Note that point reason 2 is exactly my point - companies moved to the web in large part because it was far more profitable. (And I say this as someone who's been a developer during most of the time this shift was happening, and was part of companies making the business-model transition to subscription software.)

> When apps were local, you could always hit F1 and get context sensitive documentation on the particular form you were on and it would (try) to explain what the app was looking for. Apps also had a conformity being all Windows apps using the Windows SDK. It certainly wasn't perfect, but at least it was something.

And again I have to chime in here as a long-time computer veteran - if you think what most people do with computers today is harder than it was in the past, you are just plain wrong. Being able to hit F1 to get help was something that was done by maybe .1% of the population. Yes, desktop software supposedly enforcing UX conformity was an advantage, but not as crazy an advantage as you would think.

As someone who has been helping users out for years, I have no doubt at all that the average UX has gotten way better.

(Though side note, I don't think this is just the influence of the web... we've also just gotten better as an industry on making software, IMO)


I was mainly referring to intranet web apps created by businesses. Most of the big players in the 90s didn't port to web apps until fairly recently and I can only think of Microsoft Office, which I still prefer the app over the web experience.

>if you think what most people do with computers today is harder than it was in the past, you are just plain wrong.

Depends on what you mean by harder. Software certainly is more complex than in the 80s and 90s.

>Being able to hit F1 to get help was something that was done by maybe .1% of the population.

You just made that up. I wrote software in the 90s and still do. Context sensitive help was invaluable.

>we've also just gotten better as an industry on making software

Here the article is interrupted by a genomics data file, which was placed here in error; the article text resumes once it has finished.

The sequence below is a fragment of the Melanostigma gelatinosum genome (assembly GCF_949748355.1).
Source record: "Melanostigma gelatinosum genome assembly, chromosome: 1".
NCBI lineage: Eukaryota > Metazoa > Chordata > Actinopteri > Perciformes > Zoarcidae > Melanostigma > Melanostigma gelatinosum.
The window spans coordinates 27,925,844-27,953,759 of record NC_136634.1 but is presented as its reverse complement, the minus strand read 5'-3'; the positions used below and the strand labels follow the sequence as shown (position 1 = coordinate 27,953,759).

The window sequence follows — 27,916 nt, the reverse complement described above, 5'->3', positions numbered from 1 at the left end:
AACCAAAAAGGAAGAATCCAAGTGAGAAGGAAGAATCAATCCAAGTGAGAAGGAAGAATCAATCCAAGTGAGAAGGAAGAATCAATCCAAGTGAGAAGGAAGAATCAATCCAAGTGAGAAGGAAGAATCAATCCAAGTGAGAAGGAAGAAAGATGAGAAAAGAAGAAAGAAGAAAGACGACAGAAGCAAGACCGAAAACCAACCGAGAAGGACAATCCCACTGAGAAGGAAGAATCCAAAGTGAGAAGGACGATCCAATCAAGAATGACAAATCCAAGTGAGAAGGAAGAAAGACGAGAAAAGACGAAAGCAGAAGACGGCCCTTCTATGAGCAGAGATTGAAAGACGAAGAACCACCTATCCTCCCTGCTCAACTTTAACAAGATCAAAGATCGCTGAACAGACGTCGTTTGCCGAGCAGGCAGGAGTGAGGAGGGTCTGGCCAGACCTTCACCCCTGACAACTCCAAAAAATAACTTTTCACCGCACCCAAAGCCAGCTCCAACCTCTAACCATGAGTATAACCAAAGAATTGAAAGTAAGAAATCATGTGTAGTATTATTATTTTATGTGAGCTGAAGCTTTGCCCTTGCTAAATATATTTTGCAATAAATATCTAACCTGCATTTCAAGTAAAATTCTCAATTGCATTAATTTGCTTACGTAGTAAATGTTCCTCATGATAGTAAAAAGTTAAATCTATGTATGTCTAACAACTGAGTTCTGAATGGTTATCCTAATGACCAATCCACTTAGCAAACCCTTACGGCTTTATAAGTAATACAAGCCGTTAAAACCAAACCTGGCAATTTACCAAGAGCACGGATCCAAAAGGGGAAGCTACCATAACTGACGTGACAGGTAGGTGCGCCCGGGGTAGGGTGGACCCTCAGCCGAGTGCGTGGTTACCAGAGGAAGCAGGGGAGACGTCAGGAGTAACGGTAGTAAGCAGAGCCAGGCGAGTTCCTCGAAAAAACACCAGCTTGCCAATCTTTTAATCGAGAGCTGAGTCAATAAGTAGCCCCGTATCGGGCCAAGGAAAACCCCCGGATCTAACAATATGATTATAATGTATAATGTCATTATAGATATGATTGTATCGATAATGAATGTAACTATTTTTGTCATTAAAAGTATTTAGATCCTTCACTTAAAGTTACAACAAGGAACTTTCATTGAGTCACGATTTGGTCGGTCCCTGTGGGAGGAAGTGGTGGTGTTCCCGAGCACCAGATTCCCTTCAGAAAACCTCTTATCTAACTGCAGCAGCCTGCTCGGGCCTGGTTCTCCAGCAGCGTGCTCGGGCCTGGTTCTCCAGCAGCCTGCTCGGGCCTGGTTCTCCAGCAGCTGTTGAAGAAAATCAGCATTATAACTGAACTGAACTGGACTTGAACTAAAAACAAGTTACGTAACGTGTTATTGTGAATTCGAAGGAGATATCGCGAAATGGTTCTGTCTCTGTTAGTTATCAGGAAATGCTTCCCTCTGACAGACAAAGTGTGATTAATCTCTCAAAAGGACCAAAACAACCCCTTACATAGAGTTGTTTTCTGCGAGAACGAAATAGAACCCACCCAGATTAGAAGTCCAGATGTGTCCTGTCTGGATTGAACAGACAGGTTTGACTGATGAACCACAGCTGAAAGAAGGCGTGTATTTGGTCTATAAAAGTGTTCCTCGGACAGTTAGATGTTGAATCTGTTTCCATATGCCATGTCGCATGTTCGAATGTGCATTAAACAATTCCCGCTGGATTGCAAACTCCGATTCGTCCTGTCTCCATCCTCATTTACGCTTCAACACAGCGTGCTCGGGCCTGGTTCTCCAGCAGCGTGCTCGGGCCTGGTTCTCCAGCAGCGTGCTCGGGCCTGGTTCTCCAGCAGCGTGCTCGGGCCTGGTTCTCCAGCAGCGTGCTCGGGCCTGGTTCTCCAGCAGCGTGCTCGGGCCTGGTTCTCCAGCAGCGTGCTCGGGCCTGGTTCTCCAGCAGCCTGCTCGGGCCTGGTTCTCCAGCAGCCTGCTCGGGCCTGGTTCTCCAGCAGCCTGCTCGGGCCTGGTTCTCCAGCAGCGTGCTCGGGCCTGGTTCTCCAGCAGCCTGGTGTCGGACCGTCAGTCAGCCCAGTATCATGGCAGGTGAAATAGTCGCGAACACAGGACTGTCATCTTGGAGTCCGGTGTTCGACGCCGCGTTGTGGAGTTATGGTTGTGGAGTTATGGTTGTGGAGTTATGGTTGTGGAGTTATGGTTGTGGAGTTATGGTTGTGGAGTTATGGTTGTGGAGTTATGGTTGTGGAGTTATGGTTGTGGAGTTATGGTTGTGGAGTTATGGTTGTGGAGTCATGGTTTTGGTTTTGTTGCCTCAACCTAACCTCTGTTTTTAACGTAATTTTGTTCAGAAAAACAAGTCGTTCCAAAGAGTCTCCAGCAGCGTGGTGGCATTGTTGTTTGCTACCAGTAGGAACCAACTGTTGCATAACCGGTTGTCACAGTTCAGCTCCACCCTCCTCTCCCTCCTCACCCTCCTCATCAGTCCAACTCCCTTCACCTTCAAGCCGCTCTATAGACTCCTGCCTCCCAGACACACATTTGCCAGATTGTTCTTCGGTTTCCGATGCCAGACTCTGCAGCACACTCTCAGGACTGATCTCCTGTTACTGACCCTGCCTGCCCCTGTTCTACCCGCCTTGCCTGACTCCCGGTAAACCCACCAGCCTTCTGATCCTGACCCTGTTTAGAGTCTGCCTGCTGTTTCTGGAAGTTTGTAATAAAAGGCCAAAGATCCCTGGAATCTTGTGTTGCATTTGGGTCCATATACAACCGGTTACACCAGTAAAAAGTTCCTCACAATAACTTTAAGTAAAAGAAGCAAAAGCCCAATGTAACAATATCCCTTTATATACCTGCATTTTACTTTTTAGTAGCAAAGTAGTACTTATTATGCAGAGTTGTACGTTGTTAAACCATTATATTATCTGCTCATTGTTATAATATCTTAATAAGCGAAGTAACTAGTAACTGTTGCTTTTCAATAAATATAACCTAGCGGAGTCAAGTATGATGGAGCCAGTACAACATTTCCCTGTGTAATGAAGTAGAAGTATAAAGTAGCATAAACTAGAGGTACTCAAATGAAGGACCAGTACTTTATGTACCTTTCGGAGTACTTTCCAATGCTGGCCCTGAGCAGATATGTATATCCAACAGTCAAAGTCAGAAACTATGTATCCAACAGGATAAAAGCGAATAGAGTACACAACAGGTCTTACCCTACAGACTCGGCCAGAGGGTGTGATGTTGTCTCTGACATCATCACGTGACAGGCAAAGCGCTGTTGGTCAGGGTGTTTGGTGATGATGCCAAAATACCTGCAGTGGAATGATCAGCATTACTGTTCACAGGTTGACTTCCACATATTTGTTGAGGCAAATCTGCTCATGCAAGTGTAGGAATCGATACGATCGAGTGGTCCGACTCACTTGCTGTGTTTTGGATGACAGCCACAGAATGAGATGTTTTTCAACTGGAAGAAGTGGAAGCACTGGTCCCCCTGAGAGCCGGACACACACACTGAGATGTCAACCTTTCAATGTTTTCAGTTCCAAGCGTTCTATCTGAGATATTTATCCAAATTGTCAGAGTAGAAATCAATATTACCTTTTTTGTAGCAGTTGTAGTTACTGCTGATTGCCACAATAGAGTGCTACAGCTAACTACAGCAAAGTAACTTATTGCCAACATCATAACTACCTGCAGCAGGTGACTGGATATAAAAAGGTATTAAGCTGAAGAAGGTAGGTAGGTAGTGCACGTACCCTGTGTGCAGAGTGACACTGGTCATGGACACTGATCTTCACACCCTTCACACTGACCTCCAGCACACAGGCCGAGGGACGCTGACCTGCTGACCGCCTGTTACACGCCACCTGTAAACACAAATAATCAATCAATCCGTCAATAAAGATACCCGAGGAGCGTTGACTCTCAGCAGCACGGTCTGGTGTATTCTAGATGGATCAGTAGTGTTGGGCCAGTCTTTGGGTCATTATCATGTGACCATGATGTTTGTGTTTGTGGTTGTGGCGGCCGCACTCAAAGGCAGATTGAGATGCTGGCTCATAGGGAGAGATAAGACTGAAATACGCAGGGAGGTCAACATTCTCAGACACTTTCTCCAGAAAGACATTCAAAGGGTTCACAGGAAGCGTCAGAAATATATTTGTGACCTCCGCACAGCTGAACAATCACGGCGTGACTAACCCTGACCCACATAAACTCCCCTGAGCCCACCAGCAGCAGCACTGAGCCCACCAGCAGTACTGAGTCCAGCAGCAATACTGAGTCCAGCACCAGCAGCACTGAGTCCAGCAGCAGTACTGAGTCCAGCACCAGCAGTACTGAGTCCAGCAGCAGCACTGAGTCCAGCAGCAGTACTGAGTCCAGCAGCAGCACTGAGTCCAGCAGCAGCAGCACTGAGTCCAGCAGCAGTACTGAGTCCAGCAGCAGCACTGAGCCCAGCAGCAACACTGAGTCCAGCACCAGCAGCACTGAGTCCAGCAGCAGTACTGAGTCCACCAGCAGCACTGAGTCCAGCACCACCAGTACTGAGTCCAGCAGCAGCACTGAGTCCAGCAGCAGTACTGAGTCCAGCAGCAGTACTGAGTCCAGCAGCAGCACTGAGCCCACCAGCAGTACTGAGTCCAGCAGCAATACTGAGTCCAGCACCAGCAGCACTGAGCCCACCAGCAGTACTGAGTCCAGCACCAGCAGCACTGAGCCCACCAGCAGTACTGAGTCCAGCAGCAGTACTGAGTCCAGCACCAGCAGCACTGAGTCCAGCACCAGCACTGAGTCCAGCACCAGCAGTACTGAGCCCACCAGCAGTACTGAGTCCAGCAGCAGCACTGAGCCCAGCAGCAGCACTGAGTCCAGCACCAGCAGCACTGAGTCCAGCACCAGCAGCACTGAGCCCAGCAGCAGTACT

Software certainly is more complex than it used to be. Sometimes it is necessarily so, most times it just seems like devs like to use the latest whiz-bang framework to pad their resume. I'm not sure I would call that better. In the 90s, we'd develop software expecting it to last at least 20 years. Today, it's "move fast and break things."


You hit the nail on the head -- repeatedly. Shit. I just bought my gf a Roku as a stocking stuffer. We were setting it up and it made her put in her email and phone number to verify. I was appalled; I was like don't put in your email! I'll return it! But she wanted be able to watch YouTube on her TV since Apple removed it without warning from her AppleTV device. My own Roku from a couple years ago works great with no idea who I am, let alone my phone number.

Someone said users tolerate it. I think this has a lot to do with corporations getting out ahead of the law, doing diligence on their own just in case one government or another comes knocking. Yeah, in the case of a streaming device they probably gain a bit of extra intel to sell if they have a phone number to tie to your viewing habits. But it's not just that. Google just asked me on one of my fake accounts to tell them "Charlie's" birthday, just in case so they don't serve me any illegal material. This is to pre-comply with whatever data the government of any country they serve might want.

Now, the problem with Amazon's hostility toward customers of its marketplace is of a whole other order. That's truly a situation where it's cheaper for them to sell rotten garbage to everyone and take returns than it is to make a transparent marketplace, and that's down to the laws of physics. They just make more money being a shipping company than they do a retailer, and the arbitrage between Chinese factory sellers and American consumers is ridiculous. You could design countless better systems, but none of them will ship lead-coated childrens toys as quickly or for as much profit.

This here's the last of the free internet that isn't dumbed down for consumers. This and the retro BBS subculture, and gopher and IRC and other things of that ilk. We're much reduced.